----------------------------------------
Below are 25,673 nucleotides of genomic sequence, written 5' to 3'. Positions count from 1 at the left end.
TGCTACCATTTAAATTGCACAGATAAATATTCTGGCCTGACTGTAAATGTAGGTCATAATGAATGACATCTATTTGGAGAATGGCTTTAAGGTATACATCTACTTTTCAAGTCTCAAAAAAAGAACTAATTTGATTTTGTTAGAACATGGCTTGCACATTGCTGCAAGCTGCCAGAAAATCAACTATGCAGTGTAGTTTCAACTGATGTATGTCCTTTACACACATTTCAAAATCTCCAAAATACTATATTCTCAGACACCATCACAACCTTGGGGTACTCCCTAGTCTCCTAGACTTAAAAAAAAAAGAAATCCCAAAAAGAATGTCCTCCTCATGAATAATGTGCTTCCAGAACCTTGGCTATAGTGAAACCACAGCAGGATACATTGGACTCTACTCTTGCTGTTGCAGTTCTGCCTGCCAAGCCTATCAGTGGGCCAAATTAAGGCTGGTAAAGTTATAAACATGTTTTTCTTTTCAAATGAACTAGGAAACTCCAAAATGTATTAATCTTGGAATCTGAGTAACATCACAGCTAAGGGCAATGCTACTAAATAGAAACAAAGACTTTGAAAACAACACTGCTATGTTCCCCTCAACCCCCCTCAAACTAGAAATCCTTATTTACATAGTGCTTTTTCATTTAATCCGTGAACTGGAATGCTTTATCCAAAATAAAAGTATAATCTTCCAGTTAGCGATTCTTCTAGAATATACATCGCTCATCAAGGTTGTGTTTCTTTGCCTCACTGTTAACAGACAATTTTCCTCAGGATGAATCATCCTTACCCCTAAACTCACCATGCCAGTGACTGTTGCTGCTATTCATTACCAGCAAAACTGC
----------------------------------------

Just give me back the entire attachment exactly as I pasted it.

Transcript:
Below are 25,673 nucleotides of genomic sequence, written 5' to 3'. Positions count from 1 at the left end.
TGCTACCATTTAAATTGCACAGATAAATATTCTGGCCTGACTGTAAATGTAGGTCATAATGAATGACATCTATTTGGAGAATGGCTTTAAGGTATACATCTACTTTTCAAGTCTCAAAAAAAGAACTAATTTGATTTTGTTAGAACATGGCTTGCACATTGCTGCAAGCTGCCAGAAAATCAACTATGCAGTGTAGTTTCAACTGATGTATGTCCTTTACACACATTTCAAAATCTCCAAAATACTATATTCTCAGACACCATCACAACCTTGGGGTACTCCCTAGTCTCCTAGACTTAAAAAAAAAAGAAATCCCAAAAAGAATGTCCTCCTCATGAATAATGTGCTTCCAGAACCTTGGCTATAGTGAAACCACAGCAGGATACATTGGACTCTACTCTTGCTGTTGCAGTTCTGCCTGCCAAGCCTATCAGTGGGCCAAATTAAGGCTGGTAAAGTTATAAACATGTTTTTCTTTTCAAATGAACTAGGAAACTCCAAAATGTATTAATCTTGGAATCTGAGTAACATCACAGCTAAGGGCAATGCTACTAAATAGAAACAAAGACTTTGAAAACAACACTGCTATGTTCCCCTCAACCCCCCTCAAACTAGAAATCCTTATTTACATAGTGCTTTTTCATTTAATCCGTGAACTGGAATGCTTTATCCAAAATAAAAGTATAATCTTCCAGTTAGCGATTCTTCTAGAATATACATCGCTCATCAAGGTTGTGTTTCTTTGCCTCACTGTTAACAGACAATTTTCCTCAGGATGAATCATCCTTACCCCTAAACTCACCATGCCAGTGACTGTTGCTGCTATTCATTACCAGCAAAACTGC